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Take Five: No More Hot Air

A selection of this week’s major stories impacting ESG investors, in five easy pieces. 

COP28 got off to a promising start, boosting hopes that the Global Stocktake will lead to a global leap in ambition.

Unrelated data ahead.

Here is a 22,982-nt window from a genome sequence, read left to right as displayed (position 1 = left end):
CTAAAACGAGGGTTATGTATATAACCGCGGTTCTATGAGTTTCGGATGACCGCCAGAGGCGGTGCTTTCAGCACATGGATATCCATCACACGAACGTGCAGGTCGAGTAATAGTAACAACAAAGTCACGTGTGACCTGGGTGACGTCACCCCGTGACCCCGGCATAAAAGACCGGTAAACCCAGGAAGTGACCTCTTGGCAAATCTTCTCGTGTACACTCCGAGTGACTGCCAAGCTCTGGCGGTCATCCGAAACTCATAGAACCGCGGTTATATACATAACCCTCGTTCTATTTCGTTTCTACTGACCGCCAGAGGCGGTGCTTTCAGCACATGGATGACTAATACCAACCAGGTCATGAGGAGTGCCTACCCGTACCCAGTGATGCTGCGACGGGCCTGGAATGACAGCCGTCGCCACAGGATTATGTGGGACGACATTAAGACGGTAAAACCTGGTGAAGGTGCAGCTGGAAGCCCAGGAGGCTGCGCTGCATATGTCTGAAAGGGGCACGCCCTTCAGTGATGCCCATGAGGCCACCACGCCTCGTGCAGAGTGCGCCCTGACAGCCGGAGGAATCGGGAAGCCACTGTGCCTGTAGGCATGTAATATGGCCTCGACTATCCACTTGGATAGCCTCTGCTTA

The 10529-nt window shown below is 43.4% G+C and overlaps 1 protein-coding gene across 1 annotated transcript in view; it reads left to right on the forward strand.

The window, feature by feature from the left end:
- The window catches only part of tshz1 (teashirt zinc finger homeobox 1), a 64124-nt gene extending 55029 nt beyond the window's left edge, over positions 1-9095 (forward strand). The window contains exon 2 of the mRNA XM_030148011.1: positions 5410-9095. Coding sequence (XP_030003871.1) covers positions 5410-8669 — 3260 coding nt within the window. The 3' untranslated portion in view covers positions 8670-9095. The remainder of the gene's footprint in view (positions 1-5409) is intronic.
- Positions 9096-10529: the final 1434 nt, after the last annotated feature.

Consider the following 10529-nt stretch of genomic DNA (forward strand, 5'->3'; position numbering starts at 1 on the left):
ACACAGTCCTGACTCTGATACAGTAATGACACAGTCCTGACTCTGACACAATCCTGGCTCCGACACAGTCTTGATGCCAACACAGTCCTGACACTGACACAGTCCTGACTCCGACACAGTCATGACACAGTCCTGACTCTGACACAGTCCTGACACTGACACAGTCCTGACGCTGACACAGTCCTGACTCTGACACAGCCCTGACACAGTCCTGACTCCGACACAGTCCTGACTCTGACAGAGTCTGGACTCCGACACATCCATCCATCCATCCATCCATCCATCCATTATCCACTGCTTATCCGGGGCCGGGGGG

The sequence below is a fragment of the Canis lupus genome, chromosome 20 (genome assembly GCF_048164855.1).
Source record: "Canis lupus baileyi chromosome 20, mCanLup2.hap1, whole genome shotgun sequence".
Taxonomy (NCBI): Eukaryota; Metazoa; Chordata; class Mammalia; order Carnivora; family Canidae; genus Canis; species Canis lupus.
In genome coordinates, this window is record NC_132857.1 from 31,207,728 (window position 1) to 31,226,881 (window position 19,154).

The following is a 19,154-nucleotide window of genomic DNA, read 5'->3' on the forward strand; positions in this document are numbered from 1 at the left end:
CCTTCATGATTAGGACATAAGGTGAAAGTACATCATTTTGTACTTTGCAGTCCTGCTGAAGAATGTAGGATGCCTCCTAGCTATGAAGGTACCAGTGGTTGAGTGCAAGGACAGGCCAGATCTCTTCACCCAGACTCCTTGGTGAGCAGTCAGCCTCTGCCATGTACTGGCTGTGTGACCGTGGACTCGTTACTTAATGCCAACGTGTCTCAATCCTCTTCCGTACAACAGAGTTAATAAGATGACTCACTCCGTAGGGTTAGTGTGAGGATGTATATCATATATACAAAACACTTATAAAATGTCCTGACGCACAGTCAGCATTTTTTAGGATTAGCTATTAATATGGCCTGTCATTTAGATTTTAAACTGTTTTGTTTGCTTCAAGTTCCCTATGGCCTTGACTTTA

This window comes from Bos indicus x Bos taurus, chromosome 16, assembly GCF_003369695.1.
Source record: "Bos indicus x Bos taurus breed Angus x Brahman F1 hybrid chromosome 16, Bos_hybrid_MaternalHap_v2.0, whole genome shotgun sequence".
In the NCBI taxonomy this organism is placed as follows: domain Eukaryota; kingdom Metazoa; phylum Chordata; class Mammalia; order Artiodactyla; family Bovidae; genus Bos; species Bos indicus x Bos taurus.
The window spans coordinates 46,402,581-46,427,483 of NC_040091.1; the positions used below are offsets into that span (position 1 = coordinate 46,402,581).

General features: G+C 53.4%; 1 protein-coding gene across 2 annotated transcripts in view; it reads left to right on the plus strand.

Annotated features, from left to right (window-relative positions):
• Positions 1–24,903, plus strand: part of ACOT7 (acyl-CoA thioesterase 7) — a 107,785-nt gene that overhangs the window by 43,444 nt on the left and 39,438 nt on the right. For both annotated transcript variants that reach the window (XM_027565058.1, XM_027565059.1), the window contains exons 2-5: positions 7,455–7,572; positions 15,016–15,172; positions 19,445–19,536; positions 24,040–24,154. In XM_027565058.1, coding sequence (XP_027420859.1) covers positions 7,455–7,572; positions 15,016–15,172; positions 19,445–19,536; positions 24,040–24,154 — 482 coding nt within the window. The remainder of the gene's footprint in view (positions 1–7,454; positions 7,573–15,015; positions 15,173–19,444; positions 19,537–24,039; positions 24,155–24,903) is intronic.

Early doors – Business got off to a brisk start at COP28, with agreement on operationalising the Loss and Damage Fund, suggesting President Sultan Al Jaber knows plenty about the importance of momentum. Separate from the US$100 billion per annum in climate finance pledged by rich countries, the Loss and Damage Fund was the surprise hit of COP27, agreed with the aim of compensating the developing countries most at risk from the physical impacts of climate change already ‘locked in’. Progress had been grindingly slow until a breakthrough in the run-up to COP28, which paved the way for a deal on the opening day, effectively giving the green light for grant-based funding, facilitated initially by the World Bank, raising transparency concerns for some. The announcement was followed by commitments from countries to contribute to the fund, totalling US$420 million. “Pledging will continue,” insisted Simon Stiell, UNFCCC Executive Secretary, but for now the total is somewhat put in context by an innovative SDG-focused fund and IFC-led social bond unveiled this week. It’s also a good deal short of the UN Environment Programme’s latest estimate of the climate adaptation finance gap facing EMDEs, standing at between US$194-US$366 billion a year. That didn’t stop Al Jaber making a pledge of his own, to the deliver the “highest-ambition response to the Global Stocktake” before the final gavel drops.